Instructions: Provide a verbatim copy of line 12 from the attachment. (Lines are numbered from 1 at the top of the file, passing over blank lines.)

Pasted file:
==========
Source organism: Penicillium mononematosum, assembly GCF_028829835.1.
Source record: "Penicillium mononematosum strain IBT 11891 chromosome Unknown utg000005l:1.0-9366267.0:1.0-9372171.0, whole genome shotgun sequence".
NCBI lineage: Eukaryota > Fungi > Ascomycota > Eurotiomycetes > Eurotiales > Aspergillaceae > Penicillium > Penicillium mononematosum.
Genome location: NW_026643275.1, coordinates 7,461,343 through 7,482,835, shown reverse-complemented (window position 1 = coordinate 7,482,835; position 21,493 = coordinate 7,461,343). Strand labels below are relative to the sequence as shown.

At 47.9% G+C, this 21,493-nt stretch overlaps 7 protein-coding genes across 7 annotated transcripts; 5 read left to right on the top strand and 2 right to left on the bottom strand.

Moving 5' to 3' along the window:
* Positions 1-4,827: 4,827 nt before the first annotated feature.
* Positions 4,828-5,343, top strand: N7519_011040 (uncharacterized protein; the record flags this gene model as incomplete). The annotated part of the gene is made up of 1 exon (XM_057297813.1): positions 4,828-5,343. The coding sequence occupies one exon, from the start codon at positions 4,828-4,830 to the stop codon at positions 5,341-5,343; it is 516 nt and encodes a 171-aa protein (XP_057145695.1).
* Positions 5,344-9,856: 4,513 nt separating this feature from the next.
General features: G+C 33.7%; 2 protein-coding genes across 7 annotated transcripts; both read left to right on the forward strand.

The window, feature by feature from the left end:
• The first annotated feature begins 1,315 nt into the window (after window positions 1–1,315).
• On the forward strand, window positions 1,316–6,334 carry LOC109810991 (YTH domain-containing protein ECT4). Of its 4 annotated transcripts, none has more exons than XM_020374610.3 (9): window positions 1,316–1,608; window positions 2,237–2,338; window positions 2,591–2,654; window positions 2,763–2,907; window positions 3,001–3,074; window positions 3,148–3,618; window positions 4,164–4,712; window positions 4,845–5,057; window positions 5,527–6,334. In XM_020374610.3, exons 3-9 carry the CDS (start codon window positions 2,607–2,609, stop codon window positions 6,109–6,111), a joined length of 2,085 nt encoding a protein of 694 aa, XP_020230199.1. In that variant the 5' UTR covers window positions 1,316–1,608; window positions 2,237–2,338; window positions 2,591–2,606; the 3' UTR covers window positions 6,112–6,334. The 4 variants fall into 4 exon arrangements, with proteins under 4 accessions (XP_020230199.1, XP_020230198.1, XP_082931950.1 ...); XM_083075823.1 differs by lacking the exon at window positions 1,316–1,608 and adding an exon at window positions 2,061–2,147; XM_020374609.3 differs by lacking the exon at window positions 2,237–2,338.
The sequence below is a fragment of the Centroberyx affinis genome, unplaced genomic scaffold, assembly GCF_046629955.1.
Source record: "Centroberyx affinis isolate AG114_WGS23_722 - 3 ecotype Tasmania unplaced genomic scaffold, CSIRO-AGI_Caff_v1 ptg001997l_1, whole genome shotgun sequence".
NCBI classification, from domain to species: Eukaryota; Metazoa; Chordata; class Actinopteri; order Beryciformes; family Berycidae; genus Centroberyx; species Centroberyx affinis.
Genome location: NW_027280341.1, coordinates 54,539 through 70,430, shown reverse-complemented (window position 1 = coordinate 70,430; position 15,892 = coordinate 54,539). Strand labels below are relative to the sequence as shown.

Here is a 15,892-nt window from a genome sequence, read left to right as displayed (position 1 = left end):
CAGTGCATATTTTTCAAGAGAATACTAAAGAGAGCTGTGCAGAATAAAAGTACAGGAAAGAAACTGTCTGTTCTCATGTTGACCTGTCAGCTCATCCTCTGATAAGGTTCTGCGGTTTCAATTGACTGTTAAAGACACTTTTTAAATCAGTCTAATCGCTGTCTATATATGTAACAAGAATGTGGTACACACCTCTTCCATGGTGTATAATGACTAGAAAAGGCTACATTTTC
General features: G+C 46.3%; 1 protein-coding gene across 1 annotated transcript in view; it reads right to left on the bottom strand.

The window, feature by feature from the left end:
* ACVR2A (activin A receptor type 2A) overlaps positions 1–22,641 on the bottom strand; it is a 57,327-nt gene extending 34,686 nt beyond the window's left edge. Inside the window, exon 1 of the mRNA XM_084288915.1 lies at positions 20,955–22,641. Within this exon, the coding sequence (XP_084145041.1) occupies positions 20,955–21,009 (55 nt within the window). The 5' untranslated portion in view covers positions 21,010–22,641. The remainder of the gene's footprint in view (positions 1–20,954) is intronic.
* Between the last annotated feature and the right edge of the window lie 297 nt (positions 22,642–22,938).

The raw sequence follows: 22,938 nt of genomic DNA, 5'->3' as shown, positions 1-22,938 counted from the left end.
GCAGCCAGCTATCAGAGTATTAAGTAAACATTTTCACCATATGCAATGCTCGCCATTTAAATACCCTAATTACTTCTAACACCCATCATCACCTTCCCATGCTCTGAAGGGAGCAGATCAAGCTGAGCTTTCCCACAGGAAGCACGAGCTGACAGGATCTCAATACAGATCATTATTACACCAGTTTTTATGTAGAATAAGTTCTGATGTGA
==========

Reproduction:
• The first annotated feature begins 1,315 nt into the window (after window positions 1–1,315).